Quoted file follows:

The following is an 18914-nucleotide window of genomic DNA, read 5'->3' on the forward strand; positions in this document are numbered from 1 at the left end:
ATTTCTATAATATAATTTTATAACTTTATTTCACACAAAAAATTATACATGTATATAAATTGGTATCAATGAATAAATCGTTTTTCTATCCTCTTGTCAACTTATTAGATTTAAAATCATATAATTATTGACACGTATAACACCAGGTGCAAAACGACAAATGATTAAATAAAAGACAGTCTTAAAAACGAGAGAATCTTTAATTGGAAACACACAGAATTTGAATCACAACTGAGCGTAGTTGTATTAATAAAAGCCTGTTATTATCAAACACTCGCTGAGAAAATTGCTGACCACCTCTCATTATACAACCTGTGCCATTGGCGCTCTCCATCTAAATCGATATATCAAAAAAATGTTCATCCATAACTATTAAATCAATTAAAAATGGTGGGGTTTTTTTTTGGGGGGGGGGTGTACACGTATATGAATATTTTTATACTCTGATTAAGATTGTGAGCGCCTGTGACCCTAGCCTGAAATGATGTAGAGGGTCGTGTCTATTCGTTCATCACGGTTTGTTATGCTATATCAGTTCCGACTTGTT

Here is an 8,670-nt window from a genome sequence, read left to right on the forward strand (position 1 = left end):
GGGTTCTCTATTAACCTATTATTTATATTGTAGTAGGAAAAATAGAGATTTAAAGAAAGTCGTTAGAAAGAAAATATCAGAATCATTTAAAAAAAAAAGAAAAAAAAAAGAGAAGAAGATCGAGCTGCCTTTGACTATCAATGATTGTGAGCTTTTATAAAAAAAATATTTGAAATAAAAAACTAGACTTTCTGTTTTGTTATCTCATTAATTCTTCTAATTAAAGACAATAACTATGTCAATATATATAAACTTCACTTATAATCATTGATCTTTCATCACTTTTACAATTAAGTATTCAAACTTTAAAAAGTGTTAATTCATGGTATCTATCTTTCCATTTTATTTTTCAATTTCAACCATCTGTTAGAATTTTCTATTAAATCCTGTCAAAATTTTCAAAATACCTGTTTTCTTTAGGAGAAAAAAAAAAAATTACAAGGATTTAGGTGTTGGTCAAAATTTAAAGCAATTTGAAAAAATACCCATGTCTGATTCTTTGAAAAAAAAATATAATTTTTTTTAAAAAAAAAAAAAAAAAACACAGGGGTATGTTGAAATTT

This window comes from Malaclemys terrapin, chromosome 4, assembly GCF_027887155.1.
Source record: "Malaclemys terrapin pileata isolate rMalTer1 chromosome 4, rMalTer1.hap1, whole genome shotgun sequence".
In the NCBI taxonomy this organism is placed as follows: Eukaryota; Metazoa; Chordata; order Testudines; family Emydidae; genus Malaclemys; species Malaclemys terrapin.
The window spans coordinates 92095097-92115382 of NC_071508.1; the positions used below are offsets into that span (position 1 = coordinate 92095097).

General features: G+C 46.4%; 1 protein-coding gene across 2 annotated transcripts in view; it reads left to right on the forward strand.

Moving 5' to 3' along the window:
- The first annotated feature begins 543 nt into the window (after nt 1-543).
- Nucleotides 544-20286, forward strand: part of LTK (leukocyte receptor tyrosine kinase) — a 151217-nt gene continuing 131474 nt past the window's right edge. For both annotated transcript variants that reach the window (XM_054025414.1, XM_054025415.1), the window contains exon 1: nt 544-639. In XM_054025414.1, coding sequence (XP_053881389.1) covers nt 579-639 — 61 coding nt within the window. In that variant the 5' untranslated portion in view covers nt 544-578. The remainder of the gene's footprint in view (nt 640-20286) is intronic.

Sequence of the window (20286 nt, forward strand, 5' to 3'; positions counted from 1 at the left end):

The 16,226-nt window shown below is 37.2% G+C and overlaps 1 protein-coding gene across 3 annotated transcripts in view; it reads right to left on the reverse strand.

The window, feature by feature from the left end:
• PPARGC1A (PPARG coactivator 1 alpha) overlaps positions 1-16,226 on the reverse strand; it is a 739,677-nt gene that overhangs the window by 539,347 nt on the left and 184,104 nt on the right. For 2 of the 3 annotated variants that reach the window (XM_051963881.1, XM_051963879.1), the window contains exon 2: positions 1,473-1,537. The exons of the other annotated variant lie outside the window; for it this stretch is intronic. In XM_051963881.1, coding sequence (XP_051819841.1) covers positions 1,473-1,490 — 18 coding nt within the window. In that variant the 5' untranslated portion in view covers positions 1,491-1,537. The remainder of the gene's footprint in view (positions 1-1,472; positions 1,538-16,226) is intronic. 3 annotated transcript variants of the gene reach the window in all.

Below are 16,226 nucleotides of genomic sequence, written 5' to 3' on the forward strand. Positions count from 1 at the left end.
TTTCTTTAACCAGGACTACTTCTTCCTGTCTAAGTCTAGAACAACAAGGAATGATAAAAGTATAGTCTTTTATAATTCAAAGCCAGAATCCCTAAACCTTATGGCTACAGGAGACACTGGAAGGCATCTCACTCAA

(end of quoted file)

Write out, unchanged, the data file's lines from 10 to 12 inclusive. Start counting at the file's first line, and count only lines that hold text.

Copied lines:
Moving 5' to 3' along the window:
- The first annotated feature begins 543 nt into the window (after nt 1-543).
- Nucleotides 544-20286, forward strand: part of LTK (leukocyte receptor tyrosine kinase) — a 151217-nt gene continuing 131474 nt past the window's right edge. For both annotated transcript variants that reach the window (XM_054025414.1, XM_054025415.1), the window contains exon 1: nt 544-639. In XM_054025414.1, coding sequence (XP_053881389.1) covers nt 579-639 — 61 coding nt within the window. In that variant the 5' untranslated portion in view covers nt 544-578. The remainder of the gene's footprint in view (nt 640-20286) is intronic.